Catlin has doubts over consistency of imminent Solvency II implementation
Catlin Group chief executive officer Stephen Catlin doubts whether the new European insurance rules known as Solvency II will be ready to be applied consistently in different countries by the time they are supposed to take effect.
Mr Catlin, who heads the Bermuda-based re/insurer said the implications of Solvency II, due to take effect at the start of 2013, would go far beyond the European Union.
He was also concerned about whether there were enough skilled staff, among companies and regulators, to fully prepare for the changes the new rules will bring.
“Every company has to throw a considerable amount of resource at the challenge,” said Mr Catlin, speaking at the inaugural Bermuda Monetary Authority International Regulatory Forum on Monday.
“We have a team of 25 people doing that, headed by a person who used to be our chief actuary.
“We are concerned about the general lack of resources around the globe to meet these issues. There are not enough good people around who really understand the issues.
“I think it's far more complex than most people realise.”
Solvency II will raise risk-based capital requirements, seek to improve levels of corporate governance and transparency.
The BMA, the Island's insurance regulator, is enhancing its regulations to try to match Solvency II standards and achieve equivalence. Failure to achieve equivalence would mean Bermuda-based companies being competitively disadvantaged in the EU market.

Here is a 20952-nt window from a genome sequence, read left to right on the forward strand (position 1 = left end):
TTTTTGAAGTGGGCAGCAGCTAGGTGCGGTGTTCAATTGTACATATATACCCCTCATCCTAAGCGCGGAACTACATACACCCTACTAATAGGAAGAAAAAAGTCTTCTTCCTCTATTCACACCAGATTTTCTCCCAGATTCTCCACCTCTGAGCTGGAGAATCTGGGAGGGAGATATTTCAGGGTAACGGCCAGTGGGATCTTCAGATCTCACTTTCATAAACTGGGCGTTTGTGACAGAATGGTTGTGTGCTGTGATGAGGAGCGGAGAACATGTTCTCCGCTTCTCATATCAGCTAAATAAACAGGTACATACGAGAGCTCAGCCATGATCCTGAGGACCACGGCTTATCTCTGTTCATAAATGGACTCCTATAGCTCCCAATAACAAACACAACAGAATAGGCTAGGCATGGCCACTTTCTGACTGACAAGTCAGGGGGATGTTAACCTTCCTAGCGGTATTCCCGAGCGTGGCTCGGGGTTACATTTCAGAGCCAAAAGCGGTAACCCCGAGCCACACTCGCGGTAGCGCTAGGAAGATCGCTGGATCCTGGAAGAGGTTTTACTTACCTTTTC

Mr Catlin's fellow panellist Alberto Corinti, deputy director of the CEA (European Insurance and Reinsurance Federation), said he was concerned about how the new rules would be applied by regulators in different countries.
“It's a system that requires the use of discretion by supervisors,” Mr Corinti said. “Companies are concerned about how this discretion will be used and that it is used in an appropriate way.”
Mr Catlin said there was a long way to go on issues surrounding the implementation of Solvency II.
“There is a lot more work to be done,” he said. “This goes way outside of Europe. Do I think we are going to reach consistency by the end of 2012? No, I don't.
“Do I think we can make significant progress by then? Yes, I do. But we have a long way to go.”
He suggested that the debate over the different elements of Solvency II could well focus around the same issues in five or ten years' time as it did now, because there was “not always a right answer”.
Gabriel Bernadino, chairman of the European Insurance and Occupational Pensions Supervi
sors (CEIOPS), admitted that there would be a learning curve.
“This is something we will learn by doing,” he said. “Consistency is the key. This is a major challenge and it will take time to be consistent and to have common implementations.”
Shanna Lespere, director, insurance supervision, complex institutions, for the BMA, said that coordination and communication between the regulators of different countries, particularly in the form of “supervisory colleges”, would be key to achieving consistent regulation.
“The ultimate goal is the convergence of international standards,” Ms Lespere said.